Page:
Today we have inherited such mental modules, and often use them to estimate which side will win a contest of coalitions. And even though relevant abilities have changed somewhat, our inherited expectations about who will win a coalition contest are somewhat self-reinforcing. For example, if we expect that coalitions of taller people tend to win, then we will be reluctant to cross such a coalition, which will tend to make them win. This can be a self-reinforcing focal equilibrium of the coordination game that is coalition politics.
This doesn’t tell us what features are actually relevant, but it is a potentially useful framework for thinking about status.
I finally picked up Bryan Caplan’s The Myth of the Rational Voter. Caplan has a crisp writing style, and as I expected, the book was a quick, pleasant read.
Caplan’s basic thesis is that standard economic assumptions lead to a pessimistic view of democracy. Because elections are rarely determined by a single vote, the cost to a voter of his own “incorrect” opinions approaches nil. Introspection and empirical evidence tells us that people naturally prefer some opinions to others. In other words, people have a natural demand for irrational – as opposed to unbiased – opinions. Voters costlessly cater to their appetite for irrational opinions at the ballot box, but society pays for it in the aggregate.
Voters are not merely irrational; they are systematically irrational. If the demand for opinions were distributed randomly, then irrationality might cancel out. Then, elections would be decided by residual “rational” voters, the small number of voters who had formed opinions for reasons other than their natural appetite for those opinions. But Caplan argues that evidence shows voters to be systematically biased. In particular, he argues that voters suffer from anti-market bias, anti-foreign bias, make-work bias, and pessimistic bias.
The argument that I most wanted Caplan to make, was that society creates incentives for individual voters to adopt specific types of irrational opinions, such as incentives to adopt seemingly altruistic opinions. Caplan touches on this point, but it is mostly beyond the scope of the book.
Caplan views the market, or individual decision-making, as the natural alternative to democracy, or collective decision-making. He suggests that most people are comfortable with theories of market failure, but that they assume that democracy works well. His libertarian punch-line is that, confronted with his argument that democracy should work poorly, people should be incrementally more likely to prefer decisions made by market processes.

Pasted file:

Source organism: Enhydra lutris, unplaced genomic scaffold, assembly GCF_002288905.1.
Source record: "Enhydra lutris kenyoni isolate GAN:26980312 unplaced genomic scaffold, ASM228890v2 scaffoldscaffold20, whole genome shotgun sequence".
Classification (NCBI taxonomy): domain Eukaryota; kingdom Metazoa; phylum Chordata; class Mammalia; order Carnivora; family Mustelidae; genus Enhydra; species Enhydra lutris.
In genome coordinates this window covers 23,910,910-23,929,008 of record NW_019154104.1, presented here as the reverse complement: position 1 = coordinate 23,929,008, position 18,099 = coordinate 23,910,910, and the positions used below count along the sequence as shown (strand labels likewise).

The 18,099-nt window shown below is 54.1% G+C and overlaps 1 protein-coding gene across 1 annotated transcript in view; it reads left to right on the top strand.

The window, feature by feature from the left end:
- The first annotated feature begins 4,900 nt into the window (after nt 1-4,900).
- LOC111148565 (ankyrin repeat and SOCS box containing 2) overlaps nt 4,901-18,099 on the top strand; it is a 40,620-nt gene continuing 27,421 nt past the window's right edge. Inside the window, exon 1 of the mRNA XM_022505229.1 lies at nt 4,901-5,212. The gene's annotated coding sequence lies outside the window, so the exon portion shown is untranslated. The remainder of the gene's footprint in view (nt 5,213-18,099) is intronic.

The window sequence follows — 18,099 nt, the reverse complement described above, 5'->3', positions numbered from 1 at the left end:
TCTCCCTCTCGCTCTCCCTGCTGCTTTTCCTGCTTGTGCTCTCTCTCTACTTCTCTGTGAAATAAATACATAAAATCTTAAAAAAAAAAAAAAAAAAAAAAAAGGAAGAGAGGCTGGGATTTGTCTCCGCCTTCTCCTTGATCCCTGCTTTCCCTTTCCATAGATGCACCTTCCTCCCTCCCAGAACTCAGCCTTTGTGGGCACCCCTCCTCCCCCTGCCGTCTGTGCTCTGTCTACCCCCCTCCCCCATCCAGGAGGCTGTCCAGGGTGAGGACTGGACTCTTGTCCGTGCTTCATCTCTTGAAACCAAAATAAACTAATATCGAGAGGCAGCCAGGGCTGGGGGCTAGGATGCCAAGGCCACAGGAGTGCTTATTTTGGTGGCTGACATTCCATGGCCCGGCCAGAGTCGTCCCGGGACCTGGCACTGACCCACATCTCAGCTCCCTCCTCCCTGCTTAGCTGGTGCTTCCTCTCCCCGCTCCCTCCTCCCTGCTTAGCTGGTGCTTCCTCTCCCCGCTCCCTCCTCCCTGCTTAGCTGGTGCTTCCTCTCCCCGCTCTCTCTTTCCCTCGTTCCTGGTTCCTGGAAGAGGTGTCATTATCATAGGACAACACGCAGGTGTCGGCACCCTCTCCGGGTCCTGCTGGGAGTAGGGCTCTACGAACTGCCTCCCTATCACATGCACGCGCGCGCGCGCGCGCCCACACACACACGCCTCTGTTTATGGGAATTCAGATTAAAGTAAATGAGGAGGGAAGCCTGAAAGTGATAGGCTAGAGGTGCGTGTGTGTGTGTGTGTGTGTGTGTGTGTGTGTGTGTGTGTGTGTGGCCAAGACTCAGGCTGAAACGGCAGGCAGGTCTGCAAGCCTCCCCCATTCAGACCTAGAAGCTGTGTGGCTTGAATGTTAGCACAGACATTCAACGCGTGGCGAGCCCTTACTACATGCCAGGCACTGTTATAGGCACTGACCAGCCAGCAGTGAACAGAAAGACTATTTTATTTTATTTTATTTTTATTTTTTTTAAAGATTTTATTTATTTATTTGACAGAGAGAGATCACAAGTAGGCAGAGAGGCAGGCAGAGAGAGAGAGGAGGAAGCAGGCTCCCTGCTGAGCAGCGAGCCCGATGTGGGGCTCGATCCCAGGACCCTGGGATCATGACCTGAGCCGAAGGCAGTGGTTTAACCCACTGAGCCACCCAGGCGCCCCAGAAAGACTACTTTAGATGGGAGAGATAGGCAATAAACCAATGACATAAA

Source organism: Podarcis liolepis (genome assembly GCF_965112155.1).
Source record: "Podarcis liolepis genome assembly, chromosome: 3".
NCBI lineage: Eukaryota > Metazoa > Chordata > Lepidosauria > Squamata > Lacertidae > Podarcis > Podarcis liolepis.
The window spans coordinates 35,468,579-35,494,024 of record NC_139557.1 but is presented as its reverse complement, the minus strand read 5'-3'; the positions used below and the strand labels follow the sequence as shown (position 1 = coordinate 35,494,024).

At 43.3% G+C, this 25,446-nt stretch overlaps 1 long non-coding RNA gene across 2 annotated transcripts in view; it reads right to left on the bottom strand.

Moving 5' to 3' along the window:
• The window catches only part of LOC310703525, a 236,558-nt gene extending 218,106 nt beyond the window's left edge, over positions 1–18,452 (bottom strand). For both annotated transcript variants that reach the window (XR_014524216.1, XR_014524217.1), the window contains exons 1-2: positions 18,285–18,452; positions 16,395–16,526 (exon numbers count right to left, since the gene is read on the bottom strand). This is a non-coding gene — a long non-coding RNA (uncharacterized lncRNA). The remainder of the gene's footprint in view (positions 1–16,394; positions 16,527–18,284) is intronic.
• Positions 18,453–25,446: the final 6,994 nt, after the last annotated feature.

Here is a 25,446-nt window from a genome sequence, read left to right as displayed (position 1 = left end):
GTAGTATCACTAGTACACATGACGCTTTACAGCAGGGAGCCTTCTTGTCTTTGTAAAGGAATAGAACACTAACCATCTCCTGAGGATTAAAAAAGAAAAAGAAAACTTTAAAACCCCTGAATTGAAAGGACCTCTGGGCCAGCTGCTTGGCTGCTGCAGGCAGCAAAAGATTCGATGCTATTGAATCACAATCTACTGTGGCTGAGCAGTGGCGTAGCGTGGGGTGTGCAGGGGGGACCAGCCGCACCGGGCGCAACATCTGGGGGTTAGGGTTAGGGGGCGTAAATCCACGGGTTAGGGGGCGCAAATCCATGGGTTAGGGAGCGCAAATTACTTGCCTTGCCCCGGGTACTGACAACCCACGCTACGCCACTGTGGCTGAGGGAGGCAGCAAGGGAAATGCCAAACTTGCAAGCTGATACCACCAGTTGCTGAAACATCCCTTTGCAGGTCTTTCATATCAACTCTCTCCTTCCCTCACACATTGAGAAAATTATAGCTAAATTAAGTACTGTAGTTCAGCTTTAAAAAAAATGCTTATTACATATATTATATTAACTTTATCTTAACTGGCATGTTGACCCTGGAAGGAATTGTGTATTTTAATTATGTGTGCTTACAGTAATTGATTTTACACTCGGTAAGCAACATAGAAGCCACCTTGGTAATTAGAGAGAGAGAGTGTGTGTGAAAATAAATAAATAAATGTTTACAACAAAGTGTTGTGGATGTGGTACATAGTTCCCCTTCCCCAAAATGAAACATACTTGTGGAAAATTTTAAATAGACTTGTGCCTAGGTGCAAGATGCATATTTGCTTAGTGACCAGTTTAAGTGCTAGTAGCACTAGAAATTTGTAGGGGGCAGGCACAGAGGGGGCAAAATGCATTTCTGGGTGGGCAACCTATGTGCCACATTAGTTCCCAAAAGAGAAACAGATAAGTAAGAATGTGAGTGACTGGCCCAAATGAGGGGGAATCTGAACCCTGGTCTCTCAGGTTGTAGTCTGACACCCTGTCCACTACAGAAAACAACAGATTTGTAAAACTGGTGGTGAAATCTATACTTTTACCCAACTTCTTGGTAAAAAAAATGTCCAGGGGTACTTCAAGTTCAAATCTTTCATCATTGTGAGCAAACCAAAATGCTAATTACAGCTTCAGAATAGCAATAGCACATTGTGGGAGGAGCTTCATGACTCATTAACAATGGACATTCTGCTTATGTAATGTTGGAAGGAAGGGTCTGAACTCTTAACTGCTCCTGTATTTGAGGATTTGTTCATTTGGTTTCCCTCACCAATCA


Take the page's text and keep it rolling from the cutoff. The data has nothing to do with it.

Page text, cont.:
If I were forced at gunpoint to write a self-help book, I would probably focus on two points.
1) Suspect advice from other people.
People who give you advice have very different incentives than you do. They receive little or no benefits for giving good advice, and they usually don’t pay the costs of bad advice. This ought to affect how they think about giving advice, and here is some evidence that it does.
The main effect I expect this has is that advice-givers make an effort to give advice that feels good, instead of making an effort to give good advice. What sort of advice feels good to give? Probably, the advice that an altruistic and idealistic person would give. By giving this sort of advice, we affiliate with altruistic and idealistic people and improve our standing in the eyes of the advice-seeker.
Some people will object that I employ, here as elsewhere, a reductively self-interested view of human nature. Indeed, it’s true that people don’t walk about scheming of ways to eke out an extra increment of utility from every last encounter. But their unconscious motivation to do so is quite enough. It is reasonable to assume that, most of the time, people are naturally inclined, even without a conscious ulterior motive, to present themselves at their most agreeable and attractive.
This creates a difficult interaction between selfishness and altruism. Advice givers really are trying to be altruistic, but by doing so, they adopt the viewpoint of an altruistic person, and give bad advice. They give the advice that an altruistic, idealistic person would want to follow, rather than advice suited to the advice seeker, who is probably just looking for good, pragmatic advice. Instead of altruistically tarnishing their image by giving hard-nosed, pragmatic advice, they selfishly imitate altruistic people.
Of course, not all advice is created equal. Your mother really does care about the results of the advice she gives, and she probably is less concerned with how it makes her look. Your university’s career advisor does have some incentives to make sure the students she advises get placed in jobs. Commencement speakers, on the other hand, have no good incentives whatsoever, and they give the worst, most idealistic advice of all.
Perhaps the fact that this is my main piece of advice should not inspire confidence in my advice.
2) Trust your instincts.
Every human being is the product of a billion years or more of natural selection. This means that not just our bodies, but also our minds, have been molded to best serve our interests. Every one of us is born with a package of appetites, instincts, and intuitions that are well-suited to guide us through life.
Hold on, you might say, evolution serves the interests of our offspring, not our own interests. People have conscious goals besides maximizing their number of offspring. This is true enough. Serendipitously though, most of the things that humans strive for, success, status, wealth, friendship, family, and love, are generally consistent with our “evolutionary” interest in maximizing our offspring, and it’s no accident. Natural selection gave humans these goals, because they were compatible with natural selection. For the most part, natural selection ought to have also given people instincts as well suited to these goals as possible.